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Photo by Flickr user Kate Skegg

Given its dense population and status as a major transportation hub, the Chicago region must be prepared to respond to a large-scale disaster such as a pandemic, national security incident, or a natural disaster such as catastrophic flooding.

Part of GO TO 2040's regional vision is to make the region adequately prepared should such an emergency occur, while at the same time educating citizens about how to plan for such an event and their individual responsibility in case of a disaster.

In coordination with an advisory committee of regional experts, the American Red Cross of Greater Chicagohas prepared general recommendations for actions to improve emergency preparedness within the long-term contextof the GO TO 2040 plan. The recommendations cover:

  • Develop a culture of preparedness

  • Identify stakeholders and create collaborative inter-organizational teams

  • Acquire and manage resources

A report that provides more details on these recommendations is forthcoming and will be posted in this space when available; an executive summary is currently available.

Effect of physical planning decisions on emergency preparedness

The purpose of the questions below is to understand how today's planning policy and investment decisions – covering transportation, land use, housing, economic development, and the natural environment – might affect emergency preparedness in our region in 2040.

How would emergency preparedness be affected by different economic development policies: focusing on investments in human capital (improving the region's workforce); infrastructure (investing in physical infrastructure such as transportation facilities); or innovation (including but not limited to technological innovation)?

  • Investments in all of these could have positive impacts on emergency preparedness. Human capital investments could aid the development of a culture of preparedness, infrastructure investments are needed in event of evacuation, and technological improvements, particularly in the area of communication, could improve response.

  • Overall the more dependent our society is on complex and integrated systems, the more vulnerable it becomes. While pursuit of technological improvements is important and may aid emergency preparedness, redundancy should also be built in to prepare for unexpected disruptions.

How would emergency preparedness be affected by different transportation investment alternatives: focusing on major infrastructure investments (road or rail expansions); low-capital operational improvements (improved bus service, sidewalks, and trails); or technology (including real-time information or improved traffic signal timings)?

  • Investments in infrastructure should be sufficient to allow a major evacuation, and this should be a concern in infrastructure planning. Insufficient investments in the capacity of our infrastructure could limit our ability to move large numbers of people in an emergency situation.

  • Investments in public transit are particularly important, as people without cars will need evacuation options.

  • Technological improvements would also increase our evacuation ability, particularly in the area of communications interoperability between responders and transportation providers, as well as traveler information systems.

  • The use of the transportation system to transport hazardous materials should also be considered, as this is one potential cause of an emergency requiring a major response.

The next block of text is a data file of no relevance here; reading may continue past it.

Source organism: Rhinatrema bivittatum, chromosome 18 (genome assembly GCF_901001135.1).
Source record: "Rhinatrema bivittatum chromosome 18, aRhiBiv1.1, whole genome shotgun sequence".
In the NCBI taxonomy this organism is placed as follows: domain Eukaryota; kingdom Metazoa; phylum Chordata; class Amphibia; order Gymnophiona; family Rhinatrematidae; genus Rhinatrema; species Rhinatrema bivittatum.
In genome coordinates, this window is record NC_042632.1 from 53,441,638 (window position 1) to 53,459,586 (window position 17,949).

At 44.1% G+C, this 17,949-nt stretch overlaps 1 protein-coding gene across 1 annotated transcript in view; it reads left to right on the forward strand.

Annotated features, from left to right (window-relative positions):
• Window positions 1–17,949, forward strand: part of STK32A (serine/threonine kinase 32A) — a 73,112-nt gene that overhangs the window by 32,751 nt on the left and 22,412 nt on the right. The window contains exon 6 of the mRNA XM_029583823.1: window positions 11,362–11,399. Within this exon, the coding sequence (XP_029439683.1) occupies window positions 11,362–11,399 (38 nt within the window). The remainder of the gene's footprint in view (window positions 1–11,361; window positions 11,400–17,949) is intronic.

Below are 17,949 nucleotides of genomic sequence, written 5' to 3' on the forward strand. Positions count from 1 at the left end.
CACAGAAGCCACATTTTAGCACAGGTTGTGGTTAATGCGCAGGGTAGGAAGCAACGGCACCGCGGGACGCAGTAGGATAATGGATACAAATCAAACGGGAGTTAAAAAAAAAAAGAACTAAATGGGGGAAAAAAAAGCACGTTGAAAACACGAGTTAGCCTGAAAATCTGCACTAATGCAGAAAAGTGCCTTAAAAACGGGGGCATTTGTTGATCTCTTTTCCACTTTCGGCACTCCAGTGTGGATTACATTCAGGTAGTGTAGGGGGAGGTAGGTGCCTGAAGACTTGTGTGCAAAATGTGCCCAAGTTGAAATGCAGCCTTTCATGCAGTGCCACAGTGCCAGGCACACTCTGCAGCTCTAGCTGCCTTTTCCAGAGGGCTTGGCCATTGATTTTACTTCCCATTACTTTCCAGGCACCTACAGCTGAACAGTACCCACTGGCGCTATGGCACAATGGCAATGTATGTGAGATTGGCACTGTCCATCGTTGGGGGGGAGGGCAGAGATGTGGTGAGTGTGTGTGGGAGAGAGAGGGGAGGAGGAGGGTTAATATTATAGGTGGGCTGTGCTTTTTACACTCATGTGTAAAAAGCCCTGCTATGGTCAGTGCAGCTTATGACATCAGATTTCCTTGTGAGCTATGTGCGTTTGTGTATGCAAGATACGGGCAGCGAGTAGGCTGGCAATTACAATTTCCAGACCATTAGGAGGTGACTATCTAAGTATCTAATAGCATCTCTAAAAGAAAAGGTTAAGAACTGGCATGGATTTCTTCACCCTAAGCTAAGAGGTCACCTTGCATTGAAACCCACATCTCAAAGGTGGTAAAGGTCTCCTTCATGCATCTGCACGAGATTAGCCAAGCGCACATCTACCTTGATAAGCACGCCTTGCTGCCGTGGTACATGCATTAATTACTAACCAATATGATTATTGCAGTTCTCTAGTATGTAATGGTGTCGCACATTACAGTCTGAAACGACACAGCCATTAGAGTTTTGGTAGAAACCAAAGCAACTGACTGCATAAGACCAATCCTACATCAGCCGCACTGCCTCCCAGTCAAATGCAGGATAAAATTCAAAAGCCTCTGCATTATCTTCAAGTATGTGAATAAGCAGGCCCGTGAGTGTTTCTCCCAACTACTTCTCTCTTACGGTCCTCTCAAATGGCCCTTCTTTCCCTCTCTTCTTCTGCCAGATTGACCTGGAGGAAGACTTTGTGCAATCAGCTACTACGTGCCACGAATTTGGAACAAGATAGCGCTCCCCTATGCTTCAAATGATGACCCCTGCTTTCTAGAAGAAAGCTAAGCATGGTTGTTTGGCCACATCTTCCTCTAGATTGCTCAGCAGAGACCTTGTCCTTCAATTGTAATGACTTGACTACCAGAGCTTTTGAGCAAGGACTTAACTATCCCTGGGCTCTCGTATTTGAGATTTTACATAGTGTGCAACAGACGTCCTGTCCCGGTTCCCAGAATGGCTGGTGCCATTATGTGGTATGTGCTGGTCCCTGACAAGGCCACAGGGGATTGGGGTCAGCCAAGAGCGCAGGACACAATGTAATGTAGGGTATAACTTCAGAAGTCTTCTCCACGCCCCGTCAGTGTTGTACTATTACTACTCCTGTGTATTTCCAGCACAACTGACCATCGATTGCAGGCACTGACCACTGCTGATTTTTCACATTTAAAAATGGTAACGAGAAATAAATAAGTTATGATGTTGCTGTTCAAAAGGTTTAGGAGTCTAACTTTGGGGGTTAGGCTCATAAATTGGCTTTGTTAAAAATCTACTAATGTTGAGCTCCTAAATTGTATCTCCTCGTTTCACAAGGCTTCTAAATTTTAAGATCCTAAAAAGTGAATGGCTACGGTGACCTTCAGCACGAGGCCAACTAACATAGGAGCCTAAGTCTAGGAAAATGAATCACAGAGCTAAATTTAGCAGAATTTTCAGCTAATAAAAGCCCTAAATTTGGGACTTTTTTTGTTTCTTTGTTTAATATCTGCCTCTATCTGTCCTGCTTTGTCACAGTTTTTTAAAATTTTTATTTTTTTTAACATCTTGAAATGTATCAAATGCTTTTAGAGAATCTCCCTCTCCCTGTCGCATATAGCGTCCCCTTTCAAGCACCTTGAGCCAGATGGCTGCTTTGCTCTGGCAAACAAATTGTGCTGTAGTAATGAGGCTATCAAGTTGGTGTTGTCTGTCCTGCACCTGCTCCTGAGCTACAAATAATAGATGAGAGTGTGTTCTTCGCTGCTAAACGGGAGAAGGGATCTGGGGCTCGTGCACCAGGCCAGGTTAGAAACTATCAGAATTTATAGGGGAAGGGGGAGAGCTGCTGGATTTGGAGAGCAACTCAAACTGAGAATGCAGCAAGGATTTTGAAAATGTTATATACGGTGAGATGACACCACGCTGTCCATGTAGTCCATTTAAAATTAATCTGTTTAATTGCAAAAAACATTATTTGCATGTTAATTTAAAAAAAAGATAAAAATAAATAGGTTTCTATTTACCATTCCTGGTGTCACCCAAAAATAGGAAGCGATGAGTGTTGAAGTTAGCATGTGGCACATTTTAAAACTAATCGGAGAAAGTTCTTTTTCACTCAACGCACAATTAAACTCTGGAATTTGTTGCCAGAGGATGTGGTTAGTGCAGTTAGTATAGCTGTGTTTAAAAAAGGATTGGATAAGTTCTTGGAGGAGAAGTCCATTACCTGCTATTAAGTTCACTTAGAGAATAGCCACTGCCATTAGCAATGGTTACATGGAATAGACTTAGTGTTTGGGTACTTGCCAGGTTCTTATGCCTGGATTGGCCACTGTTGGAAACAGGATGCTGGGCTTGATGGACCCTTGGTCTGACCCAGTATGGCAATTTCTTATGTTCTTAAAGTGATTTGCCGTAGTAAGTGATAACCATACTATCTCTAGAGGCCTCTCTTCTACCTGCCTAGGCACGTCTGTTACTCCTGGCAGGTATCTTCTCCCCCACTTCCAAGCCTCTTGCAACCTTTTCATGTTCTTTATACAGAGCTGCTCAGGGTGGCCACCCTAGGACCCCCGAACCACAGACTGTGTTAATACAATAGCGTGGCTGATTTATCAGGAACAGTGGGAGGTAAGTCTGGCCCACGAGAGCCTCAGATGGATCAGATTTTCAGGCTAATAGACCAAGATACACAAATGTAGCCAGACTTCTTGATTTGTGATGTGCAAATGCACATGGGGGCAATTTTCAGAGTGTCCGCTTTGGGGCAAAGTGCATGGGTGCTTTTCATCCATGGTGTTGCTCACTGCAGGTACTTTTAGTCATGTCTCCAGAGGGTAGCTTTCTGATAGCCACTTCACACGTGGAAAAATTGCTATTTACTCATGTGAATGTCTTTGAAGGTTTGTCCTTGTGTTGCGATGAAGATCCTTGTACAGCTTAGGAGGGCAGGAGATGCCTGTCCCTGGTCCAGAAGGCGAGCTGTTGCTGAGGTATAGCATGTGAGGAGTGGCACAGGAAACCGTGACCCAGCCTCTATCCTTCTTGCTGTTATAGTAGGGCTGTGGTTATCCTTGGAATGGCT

How would emergency preparedness be affected by different land use policies: focusing on dense, infill development; moderate densities with emphasis on community-centered design; or low-density new development?

  • The impact of development density on emergency preparedness is very complex and has not been researched well enough to draw conclusions. What is certain, though, is that community strength and connectedness is critical when responding to and recovering from emergencies. In particular, land use policies that create stronger communities can support the development of a culture of preparedness which is a major recommendation.

How would emergency preparedness be affected by different land conservation policies: focusing on preserving large areas open space for biodiversity; providing parks for community access; or providing open space as part of new development?

  • One of the most likely types of emergencies to affect the region is flooding. To avoid negative consequences of serious floods, floodplain development should be reduced as much as possible through coordinated land conservation policies.

How would emergency preparedness be affected by energy policies: focusing on adopting clean energy sources; reducing the energy consumption of buildings; or reducing the energy consumption of the transportation system?

  • Regardless of approach and source, long-term planning for energy should consider the energy infrastructure necessary to operate critical facilities in an emergency, including redundancy of energy systems and the response and recovery of utilities.

How would emergency preparedness be affected by housing policies: preserving existing affordable housing; creating new affordable housing near transit and jobs; or reducing housing costs through energy efficiency improvements?

  • Concentrations of vulnerable residents – whether they are lower-income residents without vehicles, senior citizens, disabled people, or other groups – present special challenges in emergency response and evacuation. The method used to create affordable or special needs housing is less important, for these purposes, than having a disaster preparedness plan for housing of this type.

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